Published in The History of Parliament: the House of Commons 1790-1820, ed. R. Thorne, 1986
Available from Boydell and Brewer

Background Information

Right of Election:

in inhabitant householders and in the freemen

Number of voters:

about 600


(1801): 3,360


16 June 1790JOHN CALVERT315
 William Baker259
 James Brownlow William Cecil, Visct. Cranborne256
6 Feb. 1817 JAMES BROWNLOW WILLIAM CECIL, Visct. Cranborne, vice Cowper, vacated his seat 

Main Article

Hertford was invariably represented by the local gentry, and as the corporation could not make more than three honorary freemen the competition was limited. In 1790 William Baker* of Bayfordbury tried to regain the seat which he had won in 1780 and lost to John Calvert of Albury in 1784. The other candidate, Nathaniel Dimsdale, was the heir of the retiring Member and, like Calvert, well disposed to Pitt’s government, which Baker opposed. The Dimsdales, physicians and bankers, were said to have the ‘principal interest in this borough’; they enjoyed the confidence of the local Quaker community. Calvert was thought less secure. He had a troublesome critic in John Hale, a Hertford attorney, of whom the Duke of Portland wrote, ‘I know he has been hawking about his pretended interest in Hertford to everybody he thought would bite’. Since 1780 James Cecil, 1st Marquess of Salisbury, had been high steward of the borough and Calvert was regarded as his protégé. Accordingly it was to Salisbury’s brother-in-law Arthur Hill, Lord Fairford, that Hale first pledged his support at the next vacancy, 7 Jan. 1789. He added: ‘I shall not join the Dimsdale standard as from the moment I declared for your lordship, I endeavoured to reduce the interest of that house.’ Fairford did not take advantage of the offer, but remained au fait with corporation affairs. Hale invited Lord Burford* to stand, but the latter was Earl Fitzwilliam’s choice at Hull and discovered that Hale overrated himself. Hale extended his invitation to William Baker, who refused it, ‘supposing the grounds on which Mr Hale went were not of any great consequence’. Baker then had no intention of owing his candidature to Hale. Lord Salisbury took credit for Baker’s failure when he informed the King of it: his satisfaction was premature, as Baker went on to win a county seat.1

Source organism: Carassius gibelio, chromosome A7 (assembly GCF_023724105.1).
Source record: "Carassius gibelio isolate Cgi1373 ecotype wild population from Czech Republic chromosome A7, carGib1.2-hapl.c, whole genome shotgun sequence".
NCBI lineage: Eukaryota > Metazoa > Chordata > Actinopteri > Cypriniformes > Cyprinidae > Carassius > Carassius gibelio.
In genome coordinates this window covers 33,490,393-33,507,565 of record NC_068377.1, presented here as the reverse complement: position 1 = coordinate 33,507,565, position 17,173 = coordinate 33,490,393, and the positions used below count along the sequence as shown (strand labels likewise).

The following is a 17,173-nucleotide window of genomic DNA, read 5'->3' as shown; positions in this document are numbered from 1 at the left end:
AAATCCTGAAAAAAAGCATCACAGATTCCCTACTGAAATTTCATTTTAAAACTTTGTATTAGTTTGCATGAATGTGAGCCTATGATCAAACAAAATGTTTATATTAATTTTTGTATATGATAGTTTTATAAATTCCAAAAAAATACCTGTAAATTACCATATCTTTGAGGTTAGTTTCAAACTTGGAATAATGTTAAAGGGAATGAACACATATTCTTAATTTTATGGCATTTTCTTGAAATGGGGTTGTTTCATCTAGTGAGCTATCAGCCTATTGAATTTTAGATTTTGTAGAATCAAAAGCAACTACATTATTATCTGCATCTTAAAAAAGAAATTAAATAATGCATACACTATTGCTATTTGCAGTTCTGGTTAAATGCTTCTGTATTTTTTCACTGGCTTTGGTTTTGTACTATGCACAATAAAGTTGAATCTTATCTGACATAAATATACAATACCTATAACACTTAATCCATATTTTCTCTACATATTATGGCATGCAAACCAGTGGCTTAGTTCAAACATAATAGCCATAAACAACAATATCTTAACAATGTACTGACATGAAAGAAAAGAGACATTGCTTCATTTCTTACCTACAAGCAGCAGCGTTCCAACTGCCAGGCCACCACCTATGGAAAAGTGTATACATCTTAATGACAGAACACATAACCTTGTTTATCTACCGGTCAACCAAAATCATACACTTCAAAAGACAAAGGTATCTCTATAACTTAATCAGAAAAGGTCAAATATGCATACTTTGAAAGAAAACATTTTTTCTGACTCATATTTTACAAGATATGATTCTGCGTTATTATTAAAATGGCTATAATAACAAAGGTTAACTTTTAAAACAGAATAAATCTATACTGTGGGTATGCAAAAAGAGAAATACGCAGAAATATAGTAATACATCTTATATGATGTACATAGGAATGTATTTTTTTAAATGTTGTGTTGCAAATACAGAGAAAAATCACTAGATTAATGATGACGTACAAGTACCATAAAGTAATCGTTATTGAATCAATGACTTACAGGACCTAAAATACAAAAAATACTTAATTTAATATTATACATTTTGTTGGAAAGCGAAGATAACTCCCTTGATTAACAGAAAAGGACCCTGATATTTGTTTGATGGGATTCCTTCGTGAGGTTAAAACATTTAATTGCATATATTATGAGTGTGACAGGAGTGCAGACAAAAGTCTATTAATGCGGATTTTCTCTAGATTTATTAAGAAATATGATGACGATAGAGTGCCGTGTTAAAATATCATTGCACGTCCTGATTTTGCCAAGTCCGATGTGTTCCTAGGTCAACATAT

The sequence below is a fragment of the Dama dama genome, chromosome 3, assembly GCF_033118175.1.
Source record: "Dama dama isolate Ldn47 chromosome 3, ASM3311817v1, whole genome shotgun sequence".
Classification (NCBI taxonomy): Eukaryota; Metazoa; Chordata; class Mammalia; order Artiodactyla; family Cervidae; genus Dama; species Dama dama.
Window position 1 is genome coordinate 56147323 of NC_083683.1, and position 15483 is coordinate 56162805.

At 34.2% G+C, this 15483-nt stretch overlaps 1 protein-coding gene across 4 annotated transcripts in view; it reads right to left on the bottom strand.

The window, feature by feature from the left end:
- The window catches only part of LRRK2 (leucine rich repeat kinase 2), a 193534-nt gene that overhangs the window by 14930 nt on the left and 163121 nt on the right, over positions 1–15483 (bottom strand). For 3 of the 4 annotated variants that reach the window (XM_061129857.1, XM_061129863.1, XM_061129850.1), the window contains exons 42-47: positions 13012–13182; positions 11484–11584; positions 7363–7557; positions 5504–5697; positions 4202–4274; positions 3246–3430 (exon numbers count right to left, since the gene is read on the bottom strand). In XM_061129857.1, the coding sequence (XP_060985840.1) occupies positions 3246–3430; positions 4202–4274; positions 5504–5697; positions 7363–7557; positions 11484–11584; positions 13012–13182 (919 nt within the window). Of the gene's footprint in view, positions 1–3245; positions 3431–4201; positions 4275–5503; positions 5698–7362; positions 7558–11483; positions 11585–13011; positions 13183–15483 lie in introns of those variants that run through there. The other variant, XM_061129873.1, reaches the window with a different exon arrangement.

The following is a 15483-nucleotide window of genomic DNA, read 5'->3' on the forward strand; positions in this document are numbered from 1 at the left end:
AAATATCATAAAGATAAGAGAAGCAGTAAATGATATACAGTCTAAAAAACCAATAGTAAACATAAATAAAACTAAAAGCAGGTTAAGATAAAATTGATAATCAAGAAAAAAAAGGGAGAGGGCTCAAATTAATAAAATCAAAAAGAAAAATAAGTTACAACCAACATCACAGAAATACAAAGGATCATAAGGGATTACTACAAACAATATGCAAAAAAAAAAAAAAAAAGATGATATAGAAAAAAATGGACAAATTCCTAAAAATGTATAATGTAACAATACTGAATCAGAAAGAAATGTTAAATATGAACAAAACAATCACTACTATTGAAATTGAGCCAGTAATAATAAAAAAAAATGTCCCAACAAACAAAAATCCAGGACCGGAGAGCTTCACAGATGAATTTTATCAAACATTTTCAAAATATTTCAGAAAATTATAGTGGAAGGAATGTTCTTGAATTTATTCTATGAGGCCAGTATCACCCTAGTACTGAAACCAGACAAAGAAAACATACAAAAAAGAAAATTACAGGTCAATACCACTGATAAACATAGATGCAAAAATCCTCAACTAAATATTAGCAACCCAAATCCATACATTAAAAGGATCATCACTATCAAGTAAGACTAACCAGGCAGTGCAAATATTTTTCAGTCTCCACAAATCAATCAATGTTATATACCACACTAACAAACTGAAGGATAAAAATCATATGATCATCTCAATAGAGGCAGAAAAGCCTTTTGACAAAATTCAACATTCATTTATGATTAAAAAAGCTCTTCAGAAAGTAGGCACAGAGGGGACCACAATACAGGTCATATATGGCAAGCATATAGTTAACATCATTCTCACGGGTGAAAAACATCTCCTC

Relations between the Dimsdales and the representatives of Salisbury’s interest were uneasy. When Nathaniel Dimsdale obtained an aldermanic gown in 1789, Lord Fairford’s agent Rooke alleged:

it is unnecessary for me to hint the consequence of the baron’s coming in, with respect to division or otherwise, more than it might be better to have had one more inclined as your own friend, yet that it’s pleasant to be fully satisfied that he cannot well go against the present idea of interests to be supported.

In 1792 Baron Dimsdale wrote to Lord Hillsborough (as Fairford had become), in dispute over a lease:

I take this opportunity of renewing my assurances that I wish to contribute to your lordship’s pleasure ... but I know not how it has happened that I have not been so fortunate to be so thought of by your lordship, which I confess has given me concern.